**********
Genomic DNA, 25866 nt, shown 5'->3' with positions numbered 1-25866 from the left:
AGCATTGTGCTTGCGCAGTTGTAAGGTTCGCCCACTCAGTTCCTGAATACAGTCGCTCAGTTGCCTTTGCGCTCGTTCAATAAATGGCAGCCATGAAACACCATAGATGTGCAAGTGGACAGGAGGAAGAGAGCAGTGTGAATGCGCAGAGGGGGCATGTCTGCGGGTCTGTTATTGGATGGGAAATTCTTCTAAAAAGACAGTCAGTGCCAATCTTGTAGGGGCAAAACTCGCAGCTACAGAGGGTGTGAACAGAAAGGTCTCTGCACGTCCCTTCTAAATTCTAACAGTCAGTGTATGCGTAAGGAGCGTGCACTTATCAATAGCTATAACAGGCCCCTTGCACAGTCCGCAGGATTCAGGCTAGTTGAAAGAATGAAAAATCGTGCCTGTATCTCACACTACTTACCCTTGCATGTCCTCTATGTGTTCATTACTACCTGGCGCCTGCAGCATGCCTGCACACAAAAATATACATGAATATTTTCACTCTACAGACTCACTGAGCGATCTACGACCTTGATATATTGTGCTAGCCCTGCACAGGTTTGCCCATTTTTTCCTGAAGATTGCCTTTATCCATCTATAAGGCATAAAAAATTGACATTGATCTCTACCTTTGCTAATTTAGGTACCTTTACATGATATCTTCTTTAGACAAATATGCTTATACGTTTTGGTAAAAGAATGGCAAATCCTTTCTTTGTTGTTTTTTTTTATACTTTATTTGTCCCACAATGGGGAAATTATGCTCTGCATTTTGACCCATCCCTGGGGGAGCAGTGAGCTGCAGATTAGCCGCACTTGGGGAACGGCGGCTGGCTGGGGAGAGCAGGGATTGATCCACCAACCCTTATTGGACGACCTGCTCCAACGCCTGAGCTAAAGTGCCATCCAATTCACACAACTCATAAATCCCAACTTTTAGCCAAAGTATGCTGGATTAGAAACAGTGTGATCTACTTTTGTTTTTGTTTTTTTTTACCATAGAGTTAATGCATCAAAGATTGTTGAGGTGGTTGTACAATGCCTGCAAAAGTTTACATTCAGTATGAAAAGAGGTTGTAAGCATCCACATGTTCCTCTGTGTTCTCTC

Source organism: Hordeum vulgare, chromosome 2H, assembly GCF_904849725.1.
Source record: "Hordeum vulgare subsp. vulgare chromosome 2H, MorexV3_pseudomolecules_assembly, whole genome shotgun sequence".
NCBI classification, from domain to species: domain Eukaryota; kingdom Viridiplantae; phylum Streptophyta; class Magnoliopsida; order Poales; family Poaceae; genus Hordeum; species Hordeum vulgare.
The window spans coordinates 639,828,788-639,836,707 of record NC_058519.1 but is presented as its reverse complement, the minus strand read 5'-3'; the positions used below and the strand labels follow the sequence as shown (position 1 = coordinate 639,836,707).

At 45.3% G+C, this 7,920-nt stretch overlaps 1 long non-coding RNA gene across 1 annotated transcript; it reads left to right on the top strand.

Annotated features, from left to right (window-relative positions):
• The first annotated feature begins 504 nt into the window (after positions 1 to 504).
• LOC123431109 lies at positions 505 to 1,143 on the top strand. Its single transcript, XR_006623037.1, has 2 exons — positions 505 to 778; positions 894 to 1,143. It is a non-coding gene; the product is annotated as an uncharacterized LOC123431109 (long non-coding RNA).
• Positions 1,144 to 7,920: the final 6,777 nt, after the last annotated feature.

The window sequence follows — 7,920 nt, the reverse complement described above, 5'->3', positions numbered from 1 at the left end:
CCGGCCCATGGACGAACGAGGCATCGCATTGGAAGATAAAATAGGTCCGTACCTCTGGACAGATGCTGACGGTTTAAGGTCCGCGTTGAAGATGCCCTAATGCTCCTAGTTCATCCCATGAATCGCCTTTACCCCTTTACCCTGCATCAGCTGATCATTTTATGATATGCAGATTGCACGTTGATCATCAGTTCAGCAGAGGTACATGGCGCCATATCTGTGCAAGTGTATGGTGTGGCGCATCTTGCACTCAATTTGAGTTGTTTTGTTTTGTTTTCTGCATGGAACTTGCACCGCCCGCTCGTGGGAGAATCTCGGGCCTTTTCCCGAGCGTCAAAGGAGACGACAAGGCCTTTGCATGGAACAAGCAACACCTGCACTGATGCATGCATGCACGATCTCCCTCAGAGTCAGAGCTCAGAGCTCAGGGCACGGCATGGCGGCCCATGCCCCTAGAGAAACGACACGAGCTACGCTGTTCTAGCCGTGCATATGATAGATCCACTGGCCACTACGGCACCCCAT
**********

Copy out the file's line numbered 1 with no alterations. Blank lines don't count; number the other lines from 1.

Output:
Genomic DNA, 25866 nt, shown 5'->3' with positions numbered 1-25866 from the left: